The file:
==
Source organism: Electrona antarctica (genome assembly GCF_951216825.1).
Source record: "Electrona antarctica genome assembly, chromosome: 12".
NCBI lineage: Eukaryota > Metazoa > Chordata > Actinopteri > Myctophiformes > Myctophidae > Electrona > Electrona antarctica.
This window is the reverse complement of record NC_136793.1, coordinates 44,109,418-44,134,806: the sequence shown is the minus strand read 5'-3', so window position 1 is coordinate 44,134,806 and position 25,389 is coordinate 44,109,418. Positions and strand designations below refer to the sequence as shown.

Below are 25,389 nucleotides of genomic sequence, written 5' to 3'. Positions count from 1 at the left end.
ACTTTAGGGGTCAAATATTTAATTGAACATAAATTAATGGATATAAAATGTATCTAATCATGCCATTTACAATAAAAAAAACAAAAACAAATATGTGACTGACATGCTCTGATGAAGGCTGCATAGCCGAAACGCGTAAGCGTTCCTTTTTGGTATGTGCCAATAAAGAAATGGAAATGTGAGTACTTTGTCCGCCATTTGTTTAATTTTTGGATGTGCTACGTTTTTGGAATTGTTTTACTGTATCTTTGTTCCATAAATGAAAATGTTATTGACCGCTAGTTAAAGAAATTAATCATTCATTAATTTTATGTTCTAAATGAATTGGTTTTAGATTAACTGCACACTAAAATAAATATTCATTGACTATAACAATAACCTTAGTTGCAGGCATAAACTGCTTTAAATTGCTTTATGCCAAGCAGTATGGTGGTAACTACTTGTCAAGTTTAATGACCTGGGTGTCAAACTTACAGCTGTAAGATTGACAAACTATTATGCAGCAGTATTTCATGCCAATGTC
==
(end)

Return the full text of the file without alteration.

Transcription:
Source organism: Electrona antarctica (genome assembly GCF_951216825.1).
Source record: "Electrona antarctica genome assembly, chromosome: 12".
NCBI lineage: Eukaryota > Metazoa > Chordata > Actinopteri > Myctophiformes > Myctophidae > Electrona > Electrona antarctica.
This window is the reverse complement of record NC_136793.1, coordinates 44,109,418-44,134,806: the sequence shown is the minus strand read 5'-3', so window position 1 is coordinate 44,134,806 and position 25,389 is coordinate 44,109,418. Positions and strand designations below refer to the sequence as shown.

Below are 25,389 nucleotides of genomic sequence, written 5' to 3'. Positions count from 1 at the left end.
ACTTTAGGGGTCAAATATTTAATTGAACATAAATTAATGGATATAAAATGTATCTAATCATGCCATTTACAATAAAAAAAACAAAAACAAATATGTGACTGACATGCTCTGATGAAGGCTGCATAGCCGAAACGCGTAAGCGTTCCTTTTTGGTATGTGCCAATAAAGAAATGGAAATGTGAGTACTTTGTCCGCCATTTGTTTAATTTTTGGATGTGCTACGTTTTTGGAATTGTTTTACTGTATCTTTGTTCCATAAATGAAAATGTTATTGACCGCTAGTTAAAGAAATTAATCATTCATTAATTTTATGTTCTAAATGAATTGGTTTTAGATTAACTGCACACTAAAATAAATATTCATTGACTATAACAATAACCTTAGTTGCAGGCATAAACTGCTTTAAATTGCTTTATGCCAAGCAGTATGGTGGTAACTACTTGTCAAGTTTAATGACCTGGGTGTCAAACTTACAGCTGTAAGATTGACAAACTATTATGCAGCAGTATTTCATGCCAATGTC